Welcome to Forum 44 (June 2023).
This issue of Forum contains information on the final events of our 2022-2023 programme, and announces the programme planned for 2023-2024 (our 150th anniversary year). Please put the dates in your diaries. Information about renewing your membership for 2023-2024 will be sent in July.
I would like to apologise for an error in Forum 43: the date for the AGM and Peter Firth’s talk on the history of the University Extension Movement was incorrect. The correct date is Wednesday (not Friday) 12th July 2023.
Regular contributor Mary Ormsby spent her working life in R&D at Pilkington and is therefore our resident expert on the technology of glass making. In this edition of Forum, she has contributed a fascinating article on glass for the automotive industry.
Roger Mitchell hinted last month, in The Trouble with History, that he was minded to undertake a review of Amanda Foreman’s book A World on Fire, which deals with Britain’s involvement in the American Civil War. He has somehow managed to find the time to read this 1000-page epic and provide us with an excellent review in time for this edition.
I have contributed a review of Alan Potter’s recent course on Uncovering the Mystery of Chemistry.
SUES Summer Programme
Friday 23rd June, 2.30pm at All Saints Church Hall
‘Southport’s Victorian Visitors’ – Michelle Caldwell
Southport’s Victorian Visitors is based on archival research that traces celebrity visitors to Southport through the long nineteenth century. It discusses rumours of Napoleon III and the town’s well-known connections with P.T. Barnum, as well as some more surprising visitors including Oscar Wilde and Sigmund Freud.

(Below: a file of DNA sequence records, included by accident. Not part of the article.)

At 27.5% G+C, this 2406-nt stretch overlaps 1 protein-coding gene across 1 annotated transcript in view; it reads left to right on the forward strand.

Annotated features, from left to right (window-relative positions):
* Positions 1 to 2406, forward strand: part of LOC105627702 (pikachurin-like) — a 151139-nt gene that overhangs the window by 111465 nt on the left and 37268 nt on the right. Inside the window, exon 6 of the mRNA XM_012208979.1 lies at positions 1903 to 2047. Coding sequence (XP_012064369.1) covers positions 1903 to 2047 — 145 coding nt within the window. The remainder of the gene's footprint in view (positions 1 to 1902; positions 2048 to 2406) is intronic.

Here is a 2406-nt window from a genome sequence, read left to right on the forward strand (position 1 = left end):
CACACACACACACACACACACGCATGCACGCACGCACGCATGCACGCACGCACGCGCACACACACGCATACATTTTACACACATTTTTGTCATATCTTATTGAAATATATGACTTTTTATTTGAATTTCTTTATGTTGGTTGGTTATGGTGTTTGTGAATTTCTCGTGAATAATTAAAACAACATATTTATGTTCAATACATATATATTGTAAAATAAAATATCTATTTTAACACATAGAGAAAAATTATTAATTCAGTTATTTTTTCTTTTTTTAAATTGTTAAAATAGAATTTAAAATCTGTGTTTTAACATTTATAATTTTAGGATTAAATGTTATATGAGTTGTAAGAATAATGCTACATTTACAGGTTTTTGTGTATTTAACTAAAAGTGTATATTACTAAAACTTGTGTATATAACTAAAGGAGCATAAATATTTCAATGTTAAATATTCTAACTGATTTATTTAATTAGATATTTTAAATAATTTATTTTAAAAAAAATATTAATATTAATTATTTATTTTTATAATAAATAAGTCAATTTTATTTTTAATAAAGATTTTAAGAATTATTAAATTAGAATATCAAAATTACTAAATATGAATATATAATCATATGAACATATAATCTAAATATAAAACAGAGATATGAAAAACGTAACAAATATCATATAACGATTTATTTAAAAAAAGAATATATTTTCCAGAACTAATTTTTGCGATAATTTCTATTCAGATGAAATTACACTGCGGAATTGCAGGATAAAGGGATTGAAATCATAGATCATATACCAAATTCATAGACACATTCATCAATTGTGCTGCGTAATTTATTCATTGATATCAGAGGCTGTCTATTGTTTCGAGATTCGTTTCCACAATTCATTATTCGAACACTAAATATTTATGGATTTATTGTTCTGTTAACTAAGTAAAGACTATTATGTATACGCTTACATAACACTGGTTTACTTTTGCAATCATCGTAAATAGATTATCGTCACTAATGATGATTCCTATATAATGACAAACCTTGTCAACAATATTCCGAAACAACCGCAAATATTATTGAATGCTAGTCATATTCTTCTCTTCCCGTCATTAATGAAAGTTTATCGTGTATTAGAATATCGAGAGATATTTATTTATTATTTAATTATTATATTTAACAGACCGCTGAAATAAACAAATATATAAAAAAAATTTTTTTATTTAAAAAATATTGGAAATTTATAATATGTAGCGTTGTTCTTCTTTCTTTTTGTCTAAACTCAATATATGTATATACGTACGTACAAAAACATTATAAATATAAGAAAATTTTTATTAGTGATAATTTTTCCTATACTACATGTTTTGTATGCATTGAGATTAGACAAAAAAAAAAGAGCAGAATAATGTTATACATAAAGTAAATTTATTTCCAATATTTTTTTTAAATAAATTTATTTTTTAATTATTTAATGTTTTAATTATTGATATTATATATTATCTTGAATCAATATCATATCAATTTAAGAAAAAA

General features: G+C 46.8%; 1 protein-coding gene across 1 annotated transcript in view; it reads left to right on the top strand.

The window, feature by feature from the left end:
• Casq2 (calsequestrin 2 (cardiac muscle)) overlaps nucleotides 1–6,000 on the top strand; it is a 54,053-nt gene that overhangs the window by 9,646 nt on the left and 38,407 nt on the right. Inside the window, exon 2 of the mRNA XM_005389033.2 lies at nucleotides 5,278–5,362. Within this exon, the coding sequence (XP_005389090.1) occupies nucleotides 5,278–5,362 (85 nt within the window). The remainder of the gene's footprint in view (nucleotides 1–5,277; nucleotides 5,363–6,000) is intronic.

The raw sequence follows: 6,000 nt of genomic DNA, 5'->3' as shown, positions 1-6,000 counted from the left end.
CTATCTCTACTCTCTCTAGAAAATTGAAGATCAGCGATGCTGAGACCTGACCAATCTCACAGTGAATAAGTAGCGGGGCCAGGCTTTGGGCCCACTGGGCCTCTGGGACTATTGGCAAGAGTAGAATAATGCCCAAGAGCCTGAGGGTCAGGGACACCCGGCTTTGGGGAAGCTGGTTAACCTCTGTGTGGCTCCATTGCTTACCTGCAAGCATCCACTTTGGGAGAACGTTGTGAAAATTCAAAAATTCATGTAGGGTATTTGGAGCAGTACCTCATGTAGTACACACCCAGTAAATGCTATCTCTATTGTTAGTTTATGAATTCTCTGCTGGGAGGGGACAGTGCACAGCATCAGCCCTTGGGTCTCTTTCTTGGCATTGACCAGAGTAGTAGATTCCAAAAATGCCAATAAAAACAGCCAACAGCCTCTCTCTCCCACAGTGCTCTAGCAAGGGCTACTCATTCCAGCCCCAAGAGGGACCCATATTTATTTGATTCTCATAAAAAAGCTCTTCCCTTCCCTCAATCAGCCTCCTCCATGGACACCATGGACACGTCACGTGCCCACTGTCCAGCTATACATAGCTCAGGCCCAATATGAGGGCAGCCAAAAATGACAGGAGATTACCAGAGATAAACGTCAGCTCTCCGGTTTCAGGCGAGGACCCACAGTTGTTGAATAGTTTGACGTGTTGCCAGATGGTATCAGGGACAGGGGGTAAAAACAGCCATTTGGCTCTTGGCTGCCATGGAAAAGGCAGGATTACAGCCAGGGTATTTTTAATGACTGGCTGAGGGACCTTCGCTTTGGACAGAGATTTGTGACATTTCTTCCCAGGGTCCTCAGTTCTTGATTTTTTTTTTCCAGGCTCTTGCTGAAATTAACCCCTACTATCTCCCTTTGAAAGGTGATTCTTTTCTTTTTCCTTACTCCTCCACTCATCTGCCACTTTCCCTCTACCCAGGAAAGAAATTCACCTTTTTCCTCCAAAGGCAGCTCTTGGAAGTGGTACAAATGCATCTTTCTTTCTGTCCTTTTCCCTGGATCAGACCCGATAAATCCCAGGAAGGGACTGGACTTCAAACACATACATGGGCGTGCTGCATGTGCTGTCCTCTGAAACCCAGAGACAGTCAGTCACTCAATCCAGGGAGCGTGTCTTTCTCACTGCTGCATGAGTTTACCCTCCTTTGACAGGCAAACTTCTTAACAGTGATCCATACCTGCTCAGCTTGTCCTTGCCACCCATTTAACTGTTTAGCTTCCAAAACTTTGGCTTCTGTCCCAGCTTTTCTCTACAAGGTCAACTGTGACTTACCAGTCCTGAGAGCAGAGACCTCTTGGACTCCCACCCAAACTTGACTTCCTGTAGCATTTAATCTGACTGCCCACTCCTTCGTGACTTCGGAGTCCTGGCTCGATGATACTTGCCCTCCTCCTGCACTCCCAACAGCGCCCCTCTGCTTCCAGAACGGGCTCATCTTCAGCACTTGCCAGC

The talk places these visits in context with British history generally and with the development of Southport in particular, and includes anecdotes from the local press that cover some bizarre events – from escaping sea lions to hidden ventriloquists!
About Michelle Caldwell: “I returned to university in my forties to study English Literature at Edge Hill, and I loved every minute of it. I was amongst the first cohort of EHU’s new MA in Nineteenth Century Studies, which takes a multidisciplinary approach to literature and history, and which included a project-based module in which I researched and designed an exhibition on Southport’s Victorian Visitors for The Atkinson Museum. The exhibition was a real learning curve for me, never having done anything like that before, but it was immensely rewarding and enjoyable to do. Similarly, public speaking is something very new to me and continues to be somewhat daunting – this is at heart a school project that has gotten too big for its boots!”
Wednesday 12th July, 2.30pm at All Saints Church Hall
SUES Annual General Meeting, followed by:
‘The University Extension Movement in Southport 1874-2024’. Peter Firth
Papers for the AGM will be sent out before the day. After the formalities, Peter Firth will introduce us to the research that he is doing on the history of SUES and its links to the wider history of the University Extension movement.
Thursday 31st August, 2.30pm.
Visit to Meols Hall, Botanic Road, Churchtown (opposite the Botanic Gardens)
Much of Meols Hall house was rebuilt in the 1960s using material from 18th century houses that had been demolished in the 1950s. The result has been described as ‘one of the most successful country houses created in England since the Second World War’.
We will meet at Meols Hall at 2:30 pm. After the visit we will walk to the Hesketh Arms for refreshments (a small pudding and hot drink, or just a drink if you prefer). The total cost for the visit and refreshments will be £12 (pay on the day), and a full-colour guidebook will be available for an additional £5. To register for the visit please email or phone Mary Ormsby (email@example.com), preferably before 17th August.
SUES Programme 2023-2024
Single Session Lectures and Events
Friday 15th September 2023
Emma Copestake – Liverpool’s Dock Community during the National Dock Labour Scheme of 1967-1989